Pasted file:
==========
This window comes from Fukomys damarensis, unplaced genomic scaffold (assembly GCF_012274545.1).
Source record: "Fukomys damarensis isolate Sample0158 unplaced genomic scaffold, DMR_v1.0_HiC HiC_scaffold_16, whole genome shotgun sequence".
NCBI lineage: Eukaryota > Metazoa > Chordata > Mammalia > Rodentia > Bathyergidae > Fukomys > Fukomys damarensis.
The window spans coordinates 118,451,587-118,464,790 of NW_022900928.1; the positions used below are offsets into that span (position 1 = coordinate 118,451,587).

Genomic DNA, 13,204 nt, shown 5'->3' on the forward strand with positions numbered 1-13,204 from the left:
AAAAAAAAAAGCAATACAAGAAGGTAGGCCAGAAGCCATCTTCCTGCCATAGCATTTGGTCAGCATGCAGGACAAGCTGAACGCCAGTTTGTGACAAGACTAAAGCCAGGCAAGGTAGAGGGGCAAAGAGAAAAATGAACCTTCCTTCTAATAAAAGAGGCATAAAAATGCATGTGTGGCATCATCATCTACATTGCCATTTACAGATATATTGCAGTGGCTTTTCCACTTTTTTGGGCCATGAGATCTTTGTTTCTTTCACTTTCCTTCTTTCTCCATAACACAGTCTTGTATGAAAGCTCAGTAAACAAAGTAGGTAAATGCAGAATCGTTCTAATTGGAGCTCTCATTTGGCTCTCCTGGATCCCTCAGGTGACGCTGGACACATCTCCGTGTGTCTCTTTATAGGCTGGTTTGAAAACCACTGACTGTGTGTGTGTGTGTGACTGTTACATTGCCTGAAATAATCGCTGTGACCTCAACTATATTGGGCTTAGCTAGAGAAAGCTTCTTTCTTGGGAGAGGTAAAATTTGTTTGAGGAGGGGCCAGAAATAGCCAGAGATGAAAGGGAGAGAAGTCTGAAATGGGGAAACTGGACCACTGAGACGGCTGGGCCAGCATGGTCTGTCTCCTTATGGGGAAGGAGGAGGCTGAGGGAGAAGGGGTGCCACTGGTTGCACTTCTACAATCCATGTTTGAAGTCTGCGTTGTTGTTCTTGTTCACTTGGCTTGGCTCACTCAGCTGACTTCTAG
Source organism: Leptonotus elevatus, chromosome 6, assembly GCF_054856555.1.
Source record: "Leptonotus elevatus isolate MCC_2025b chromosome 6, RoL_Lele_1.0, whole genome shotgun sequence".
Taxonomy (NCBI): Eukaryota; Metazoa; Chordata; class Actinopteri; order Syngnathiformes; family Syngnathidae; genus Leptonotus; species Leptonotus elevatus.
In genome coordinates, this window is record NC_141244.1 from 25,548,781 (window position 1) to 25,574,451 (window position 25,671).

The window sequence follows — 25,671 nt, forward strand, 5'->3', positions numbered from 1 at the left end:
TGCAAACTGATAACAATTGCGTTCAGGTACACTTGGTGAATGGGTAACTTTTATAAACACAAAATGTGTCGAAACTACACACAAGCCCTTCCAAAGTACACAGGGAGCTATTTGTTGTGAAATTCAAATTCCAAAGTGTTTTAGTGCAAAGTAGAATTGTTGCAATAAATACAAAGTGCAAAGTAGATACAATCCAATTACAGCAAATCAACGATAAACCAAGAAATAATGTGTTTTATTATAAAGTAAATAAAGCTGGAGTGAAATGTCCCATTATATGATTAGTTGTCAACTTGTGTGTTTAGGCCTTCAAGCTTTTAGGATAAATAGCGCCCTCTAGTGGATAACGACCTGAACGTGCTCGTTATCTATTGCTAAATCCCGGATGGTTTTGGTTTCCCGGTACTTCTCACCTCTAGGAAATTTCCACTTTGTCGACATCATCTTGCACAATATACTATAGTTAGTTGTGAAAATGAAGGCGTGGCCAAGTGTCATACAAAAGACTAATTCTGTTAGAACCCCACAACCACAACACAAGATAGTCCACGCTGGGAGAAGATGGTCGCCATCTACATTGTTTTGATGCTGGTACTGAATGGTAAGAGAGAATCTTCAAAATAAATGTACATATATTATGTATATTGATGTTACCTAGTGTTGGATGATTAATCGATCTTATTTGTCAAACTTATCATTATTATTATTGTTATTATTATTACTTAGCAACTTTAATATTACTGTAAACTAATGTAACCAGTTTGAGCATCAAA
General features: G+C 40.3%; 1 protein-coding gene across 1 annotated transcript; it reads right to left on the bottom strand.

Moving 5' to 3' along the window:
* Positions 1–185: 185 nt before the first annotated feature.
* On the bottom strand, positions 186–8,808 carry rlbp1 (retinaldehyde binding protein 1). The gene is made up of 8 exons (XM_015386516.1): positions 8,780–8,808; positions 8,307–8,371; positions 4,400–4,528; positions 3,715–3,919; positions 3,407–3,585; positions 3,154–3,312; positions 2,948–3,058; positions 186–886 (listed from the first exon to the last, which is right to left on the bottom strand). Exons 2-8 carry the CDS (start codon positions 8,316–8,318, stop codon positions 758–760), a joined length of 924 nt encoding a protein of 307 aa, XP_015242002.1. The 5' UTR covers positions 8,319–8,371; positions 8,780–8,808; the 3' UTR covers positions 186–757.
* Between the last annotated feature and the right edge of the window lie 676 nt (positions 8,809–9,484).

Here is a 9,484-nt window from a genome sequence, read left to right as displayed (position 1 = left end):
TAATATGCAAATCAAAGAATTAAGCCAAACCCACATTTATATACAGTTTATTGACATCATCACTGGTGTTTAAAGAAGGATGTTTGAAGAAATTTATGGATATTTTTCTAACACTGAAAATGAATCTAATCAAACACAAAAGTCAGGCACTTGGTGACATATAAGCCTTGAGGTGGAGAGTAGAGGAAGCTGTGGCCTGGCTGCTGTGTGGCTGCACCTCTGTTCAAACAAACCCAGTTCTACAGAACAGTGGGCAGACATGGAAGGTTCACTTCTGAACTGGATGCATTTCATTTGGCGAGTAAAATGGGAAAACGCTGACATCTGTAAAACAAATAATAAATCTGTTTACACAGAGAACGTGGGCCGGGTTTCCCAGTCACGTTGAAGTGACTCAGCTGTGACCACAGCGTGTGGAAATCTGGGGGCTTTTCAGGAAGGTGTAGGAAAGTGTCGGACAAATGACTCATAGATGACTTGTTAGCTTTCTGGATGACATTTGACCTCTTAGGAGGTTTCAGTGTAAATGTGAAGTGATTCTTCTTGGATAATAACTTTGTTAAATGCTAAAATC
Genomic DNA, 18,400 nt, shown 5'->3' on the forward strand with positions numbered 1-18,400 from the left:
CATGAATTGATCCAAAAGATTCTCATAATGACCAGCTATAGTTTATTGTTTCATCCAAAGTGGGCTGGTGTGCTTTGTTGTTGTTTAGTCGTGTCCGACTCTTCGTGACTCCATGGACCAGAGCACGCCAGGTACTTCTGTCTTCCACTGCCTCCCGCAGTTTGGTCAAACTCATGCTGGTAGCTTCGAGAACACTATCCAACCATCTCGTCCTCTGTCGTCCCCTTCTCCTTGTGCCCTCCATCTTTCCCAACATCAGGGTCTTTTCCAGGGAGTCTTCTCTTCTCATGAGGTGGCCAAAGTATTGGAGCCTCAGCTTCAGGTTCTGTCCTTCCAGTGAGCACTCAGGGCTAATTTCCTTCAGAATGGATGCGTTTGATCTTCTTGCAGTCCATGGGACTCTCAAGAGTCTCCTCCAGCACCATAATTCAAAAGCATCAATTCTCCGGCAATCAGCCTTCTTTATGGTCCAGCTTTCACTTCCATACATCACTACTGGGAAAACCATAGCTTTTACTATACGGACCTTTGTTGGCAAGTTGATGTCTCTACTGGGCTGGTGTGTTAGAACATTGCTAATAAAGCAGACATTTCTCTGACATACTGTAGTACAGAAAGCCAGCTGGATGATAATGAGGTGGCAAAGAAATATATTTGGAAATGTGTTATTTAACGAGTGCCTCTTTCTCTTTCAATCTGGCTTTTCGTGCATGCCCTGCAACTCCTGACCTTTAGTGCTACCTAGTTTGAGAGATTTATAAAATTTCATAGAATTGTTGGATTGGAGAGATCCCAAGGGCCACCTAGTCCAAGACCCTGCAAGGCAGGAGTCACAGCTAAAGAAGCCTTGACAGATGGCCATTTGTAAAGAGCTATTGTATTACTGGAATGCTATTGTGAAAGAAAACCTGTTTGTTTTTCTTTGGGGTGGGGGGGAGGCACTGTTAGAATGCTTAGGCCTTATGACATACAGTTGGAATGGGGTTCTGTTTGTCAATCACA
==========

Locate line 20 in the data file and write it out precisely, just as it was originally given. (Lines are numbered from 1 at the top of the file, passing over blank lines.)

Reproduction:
Genomic DNA, 18,400 nt, shown 5'->3' on the forward strand with positions numbered 1-18,400 from the left: